[Marxism] Dunkirk, the War and the Amnesia of the Empire

Louis Proyect lnp3 at panix.com
Wed Aug 2 11:51:23 MDT 2017

NY Times Op-Ed, August 2 2017
Dunkirk, the War and the Amnesia of the Empire

OXFORD, England — Two and a half million soldiers drawn from Britain’s 
empire in South Asia fought in World War II. But they are missing from 
many British commemorations and accounts of the war — an absence 
reinforced by Christopher Nolan’s new film “Dunkirk,” which does not 
feature any of the Indian soldiers who were present at the battle.

The Indian soldiers at Dunkirk were mainly Muslims from areas of British 
India that later became Pakistan. They were part of the Royal India Army 
Service Corps — transport companies that sailed from Bombay to 
Marseille. The men brought with them hundreds of mules, requested by the 
Allies in France because of the shortage of other means of transport. 
They played a significant role, ferrying equipment and supplies.

The Germans captured one Indian company and held the men as prisoners of 
war. Others were evacuated and made it to Britain. Paddy Ashdown, a 
British politician, has spoken of his father’s being court-martialed for 
refusing orders to abandon the Indian troops under his command.

World War II is memorialized everywhere in Britain. The catchy wartime 
slogan “Keep Calm and Carry On” appears on greeting cards, coffee mugs, 
doormats. Towns still organize Christmas fairs with a World War II 
theme. Balls and parties that involve dressing up in 1940s styles are 
common on university campuses.

Yet Britain’s fixation with the war doesn’t do justice to the complexity 
of the subject. The focus on Britain “standing alone” sometimes risks 
diminishing how the war brought pain in many places, right across the 
globe. The war, especially when viewed from the East, was about two 
empires locking horns rather than a nation taking on fascism. Above all, 
the narrative of a plucky island nation beating back the Germans omits 
the imperial dimension of the war. Many people living in the colonies 
were caught up in a vicious conflict beyond their control.

Britain was always dependent on the colonies — in India, Southeast Asia, 
Africa and the Caribbean — for men, materials and support, but never 
more so than in World War II. Some five million from the empire joined 
the military services. Britain didn’t fight World War II — the British 
Empire did.

This has real significance for British South Asians. Baroness Warsi, a 
former Conservative Cabinet minister, said both of her grandfathers 
fought for Britain in World War II, a connection that 20 years later 
inspired her father to move from Pakistan to Yorkshire.

But others are unaware that their grandfathers or great-grandfathers 
were involved in two world wars. Generations of British schoolchildren, 
including me, sat through history lessons about World War II and never 
heard about the connection to Asia. British South Asians have only 
tentatively started to see their own place in this “British” story.

There are signs of change. Many historians, including Christopher Bayly, 
Tim Harper, David Olusoga, David Killingray and Srinath Raghavan, have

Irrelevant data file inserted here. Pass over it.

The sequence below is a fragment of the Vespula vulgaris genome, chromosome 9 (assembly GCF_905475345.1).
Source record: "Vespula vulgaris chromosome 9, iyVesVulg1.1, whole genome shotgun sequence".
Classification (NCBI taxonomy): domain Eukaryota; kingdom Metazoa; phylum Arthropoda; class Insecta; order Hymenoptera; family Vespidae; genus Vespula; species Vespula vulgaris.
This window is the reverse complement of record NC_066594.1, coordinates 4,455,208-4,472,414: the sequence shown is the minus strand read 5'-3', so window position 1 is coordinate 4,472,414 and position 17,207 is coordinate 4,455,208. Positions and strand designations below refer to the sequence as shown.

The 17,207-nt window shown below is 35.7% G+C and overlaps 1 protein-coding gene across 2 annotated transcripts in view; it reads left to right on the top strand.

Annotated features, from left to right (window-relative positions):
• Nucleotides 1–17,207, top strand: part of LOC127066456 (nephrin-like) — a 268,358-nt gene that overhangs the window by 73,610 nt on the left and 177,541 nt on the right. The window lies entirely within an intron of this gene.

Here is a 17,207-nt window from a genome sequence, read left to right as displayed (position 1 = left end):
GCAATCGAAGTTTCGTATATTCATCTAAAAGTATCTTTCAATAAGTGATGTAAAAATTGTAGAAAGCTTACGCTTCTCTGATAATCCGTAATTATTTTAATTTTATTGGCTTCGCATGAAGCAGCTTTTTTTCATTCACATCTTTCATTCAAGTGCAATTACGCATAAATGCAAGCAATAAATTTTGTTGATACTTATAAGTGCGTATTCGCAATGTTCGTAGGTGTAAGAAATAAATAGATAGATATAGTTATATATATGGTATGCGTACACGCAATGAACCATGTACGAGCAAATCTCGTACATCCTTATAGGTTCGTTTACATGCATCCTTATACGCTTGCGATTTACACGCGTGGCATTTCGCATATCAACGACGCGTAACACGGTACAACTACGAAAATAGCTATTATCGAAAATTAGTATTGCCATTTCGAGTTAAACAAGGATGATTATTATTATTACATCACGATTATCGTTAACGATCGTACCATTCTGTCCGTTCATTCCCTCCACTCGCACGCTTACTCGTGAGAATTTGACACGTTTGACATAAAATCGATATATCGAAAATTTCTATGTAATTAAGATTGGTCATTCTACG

written books about colonial soldiers and the war. The Imperial War 
Museum London is constructing new World War II galleries to reflect a 
more global story. Some schoolteachers make imaginative efforts to 
diversify their approaches to World War II histories in the classroom. 
Universities usually teach an even more complex and international 
picture. But the core idea that the British war was an imperial war 
still falls on deaf ears.

Perhaps this is because it is not a rosy, heroic tale of the empire 
coming to the rescue of the motherland. Young men in Asia and Africa 
often joined the army under duress. The war was fought for freedom, but 
Indian political demands were brushed aside in the 1940s, with 
nationalists enduring heavy-handed policing and imprisonment.

The British state bungled food supply in its empire. In Britain, wartime 
food shortages caused hardship and great inconvenience; in India, they 
caused mass starvation. At least three million Bengalis died in a 
catastrophic famine in 1943, a famine that is almost never discussed. 
The famine’s causes were a byproduct of the war, but as Madhusree 
Mukerjee has proved in her book “Churchill’s Secret War,” the imperial 
state also failed to deliver relief. Many soldiers signed up as 
volunteers to fill their belly.

A simple multicultural twist to war commemoration tells just part of the 
story. Histories of the imperial role in the war are convincing only if 
they tell an accurate tale, which is one both of great bravery and 
heroism but also of exploitation, uncertainty and divided politics.

The myth of Dunkirk reinforces the idea that Britain stood alone. It is 
a political tool in the hands of those who would separate British 
history from European history and who want to reinforce the myths that 
underpin Brexit. A YouGov poll in 2014 found that 59 percent of those 
surveyed in Britain thought the British Empire was something to be proud of.

Today there is a willful distortion of the empire in the British public 
mind, a strange determination to misremember it. An informed history of 
both World War II and the empire is necessary if we want to understand 
modern Britain. But in post-Brexit Britain, some are more interested in 
turning back the clock.

Yasmin Khan, the author of “Raj at War: A People’s History of India’s 
Second World War,” is an associate professor of history at Oxford.

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